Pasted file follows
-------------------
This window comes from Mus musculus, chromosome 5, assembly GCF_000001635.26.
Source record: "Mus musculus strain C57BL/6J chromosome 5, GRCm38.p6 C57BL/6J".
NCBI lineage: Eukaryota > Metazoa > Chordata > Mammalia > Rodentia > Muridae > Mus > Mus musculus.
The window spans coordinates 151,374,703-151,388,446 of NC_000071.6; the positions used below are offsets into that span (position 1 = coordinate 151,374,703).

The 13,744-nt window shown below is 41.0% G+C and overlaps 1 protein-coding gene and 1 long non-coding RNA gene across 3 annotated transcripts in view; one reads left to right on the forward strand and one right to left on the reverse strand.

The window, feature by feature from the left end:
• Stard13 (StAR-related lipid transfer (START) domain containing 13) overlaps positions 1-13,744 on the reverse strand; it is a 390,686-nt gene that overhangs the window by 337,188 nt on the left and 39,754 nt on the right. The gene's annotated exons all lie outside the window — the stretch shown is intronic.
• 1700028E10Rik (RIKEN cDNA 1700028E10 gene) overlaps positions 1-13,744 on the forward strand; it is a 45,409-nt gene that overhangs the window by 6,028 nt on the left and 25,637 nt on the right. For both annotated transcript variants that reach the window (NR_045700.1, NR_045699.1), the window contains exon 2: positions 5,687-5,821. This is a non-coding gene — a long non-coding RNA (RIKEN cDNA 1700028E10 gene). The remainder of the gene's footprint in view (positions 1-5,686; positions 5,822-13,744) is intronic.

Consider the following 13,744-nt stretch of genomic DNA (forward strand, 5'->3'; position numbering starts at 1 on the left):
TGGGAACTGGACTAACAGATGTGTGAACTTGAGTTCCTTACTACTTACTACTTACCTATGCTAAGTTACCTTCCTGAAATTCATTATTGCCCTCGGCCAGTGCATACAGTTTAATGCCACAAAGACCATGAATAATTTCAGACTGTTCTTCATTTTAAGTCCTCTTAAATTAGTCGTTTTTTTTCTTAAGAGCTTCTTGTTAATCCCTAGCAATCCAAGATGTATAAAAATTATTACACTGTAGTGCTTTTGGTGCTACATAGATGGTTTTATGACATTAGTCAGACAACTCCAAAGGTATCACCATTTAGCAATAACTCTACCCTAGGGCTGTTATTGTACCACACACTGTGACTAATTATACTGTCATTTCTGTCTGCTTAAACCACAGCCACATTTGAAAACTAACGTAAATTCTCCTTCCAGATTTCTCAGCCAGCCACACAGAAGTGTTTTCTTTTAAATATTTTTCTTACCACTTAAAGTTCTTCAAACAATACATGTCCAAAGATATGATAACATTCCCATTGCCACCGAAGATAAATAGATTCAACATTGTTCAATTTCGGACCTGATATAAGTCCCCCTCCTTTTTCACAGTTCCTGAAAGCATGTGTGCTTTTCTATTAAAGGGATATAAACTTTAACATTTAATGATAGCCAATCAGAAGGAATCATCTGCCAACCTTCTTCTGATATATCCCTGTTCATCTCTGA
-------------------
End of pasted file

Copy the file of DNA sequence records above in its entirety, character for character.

This window comes from Mus musculus, chromosome 5, assembly GCF_000001635.26.
Source record: "Mus musculus strain C57BL/6J chromosome 5, GRCm38.p6 C57BL/6J".
NCBI lineage: Eukaryota > Metazoa > Chordata > Mammalia > Rodentia > Muridae > Mus > Mus musculus.
The window spans coordinates 151,374,703-151,388,446 of NC_000071.6; the positions used below are offsets into that span (position 1 = coordinate 151,374,703).

The 13,744-nt window shown below is 41.0% G+C and overlaps 1 protein-coding gene and 1 long non-coding RNA gene across 3 annotated transcripts in view; one reads left to right on the forward strand and one right to left on the reverse strand.

The window, feature by feature from the left end:
• Stard13 (StAR-related lipid transfer (START) domain containing 13) overlaps positions 1-13,744 on the reverse strand; it is a 390,686-nt gene that overhangs the window by 337,188 nt on the left and 39,754 nt on the right. The gene's annotated exons all lie outside the window — the stretch shown is intronic.
• 1700028E10Rik (RIKEN cDNA 1700028E10 gene) overlaps positions 1-13,744 on the forward strand; it is a 45,409-nt gene that overhangs the window by 6,028 nt on the left and 25,637 nt on the right. For both annotated transcript variants that reach the window (NR_045700.1, NR_045699.1), the window contains exon 2: positions 5,687-5,821. This is a non-coding gene — a long non-coding RNA (RIKEN cDNA 1700028E10 gene). The remainder of the gene's footprint in view (positions 1-5,686; positions 5,822-13,744) is intronic.

Consider the following 13,744-nt stretch of genomic DNA (forward strand, 5'->3'; position numbering starts at 1 on the left):
TGGGAACTGGACTAACAGATGTGTGAACTTGAGTTCCTTACTACTTACTACTTACCTATGCTAAGTTACCTTCCTGAAATTCATTATTGCCCTCGGCCAGTGCATACAGTTTAATGCCACAAAGACCATGAATAATTTCAGACTGTTCTTCATTTTAAGTCCTCTTAAATTAGTCGTTTTTTTTCTTAAGAGCTTCTTGTTAATCCCTAGCAATCCAAGATGTATAAAAATTATTACACTGTAGTGCTTTTGGTGCTACATAGATGGTTTTATGACATTAGTCAGACAACTCCAAAGGTATCACCATTTAGCAATAACTCTACCCTAGGGCTGTTATTGTACCACACACTGTGACTAATTATACTGTCATTTCTGTCTGCTTAAACCACAGCCACATTTGAAAACTAACGTAAATTCTCCTTCCAGATTTCTCAGCCAGCCACACAGAAGTGTTTTCTTTTAAATATTTTTCTTACCACTTAAAGTTCTTCAAACAATACATGTCCAAAGATATGATAACATTCCCATTGCCACCGAAGATAAATAGATTCAACATTGTTCAATTTCGGACCTGATATAAGTCCCCCTCCTTTTTCACAGTTCCTGAAAGCATGTGTGCTTTTCTATTAAAGGGATATAAACTTTAACATTTAATGATAGCCAATCAGAAGGAATCATCTGCCAACCTTCTTCTGATATATCCCTGTTCATCTCTGA